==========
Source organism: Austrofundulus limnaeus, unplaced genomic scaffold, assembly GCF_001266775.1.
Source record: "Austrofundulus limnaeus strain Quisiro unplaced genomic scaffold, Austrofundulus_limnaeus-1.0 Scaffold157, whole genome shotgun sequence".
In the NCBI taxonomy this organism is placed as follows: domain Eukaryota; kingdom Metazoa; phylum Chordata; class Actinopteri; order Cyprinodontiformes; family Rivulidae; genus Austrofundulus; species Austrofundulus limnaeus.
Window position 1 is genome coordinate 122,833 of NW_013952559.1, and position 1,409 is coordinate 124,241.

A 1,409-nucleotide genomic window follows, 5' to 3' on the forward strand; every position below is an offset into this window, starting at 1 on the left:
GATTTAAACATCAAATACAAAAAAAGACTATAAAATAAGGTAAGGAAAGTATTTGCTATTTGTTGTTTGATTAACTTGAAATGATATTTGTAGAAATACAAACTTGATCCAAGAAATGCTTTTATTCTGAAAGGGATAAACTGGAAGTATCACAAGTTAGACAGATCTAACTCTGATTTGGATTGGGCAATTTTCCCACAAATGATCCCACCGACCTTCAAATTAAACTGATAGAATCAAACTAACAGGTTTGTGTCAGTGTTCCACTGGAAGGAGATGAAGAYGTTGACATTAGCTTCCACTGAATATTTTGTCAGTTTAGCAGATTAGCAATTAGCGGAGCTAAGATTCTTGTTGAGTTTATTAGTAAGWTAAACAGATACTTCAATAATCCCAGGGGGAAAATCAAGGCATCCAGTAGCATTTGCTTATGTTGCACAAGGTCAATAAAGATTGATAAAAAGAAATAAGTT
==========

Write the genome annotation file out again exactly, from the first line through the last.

Source organism: Austrofundulus limnaeus, unplaced genomic scaffold, assembly GCF_001266775.1.
Source record: "Austrofundulus limnaeus strain Quisiro unplaced genomic scaffold, Austrofundulus_limnaeus-1.0 Scaffold157, whole genome shotgun sequence".
In the NCBI taxonomy this organism is placed as follows: domain Eukaryota; kingdom Metazoa; phylum Chordata; class Actinopteri; order Cyprinodontiformes; family Rivulidae; genus Austrofundulus; species Austrofundulus limnaeus.
Window position 1 is genome coordinate 122,833 of NW_013952559.1, and position 1,409 is coordinate 124,241.

A 1,409-nucleotide genomic window follows, 5' to 3' on the forward strand; every position below is an offset into this window, starting at 1 on the left:
GATTTAAACATCAAATACAAAAAAAGACTATAAAATAAGGTAAGGAAAGTATTTGCTATTTGTTGTTTGATTAACTTGAAATGATATTTGTAGAAATACAAACTTGATCCAAGAAATGCTTTTATTCTGAAAGGGATAAACTGGAAGTATCACAAGTTAGACAGATCTAACTCTGATTTGGATTGGGCAATTTTCCCACAAATGATCCCACCGACCTTCAAATTAAACTGATAGAATCAAACTAACAGGTTTGTGTCAGTGTTCCACTGGAAGGAGATGAAGAYGTTGACATTAGCTTCCACTGAATATTTTGTCAGTTTAGCAGATTAGCAATTAGCGGAGCTAAGATTCTTGTTGAGTTTATTAGTAAGWTAAACAGATACTTCAATAATCCCAGGGGGAAAATCAAGGCATCCAGTAGCATTTGCTTATGTTGCACAAGGTCAATAAAGATTGATAAAAAGAAATAAGTT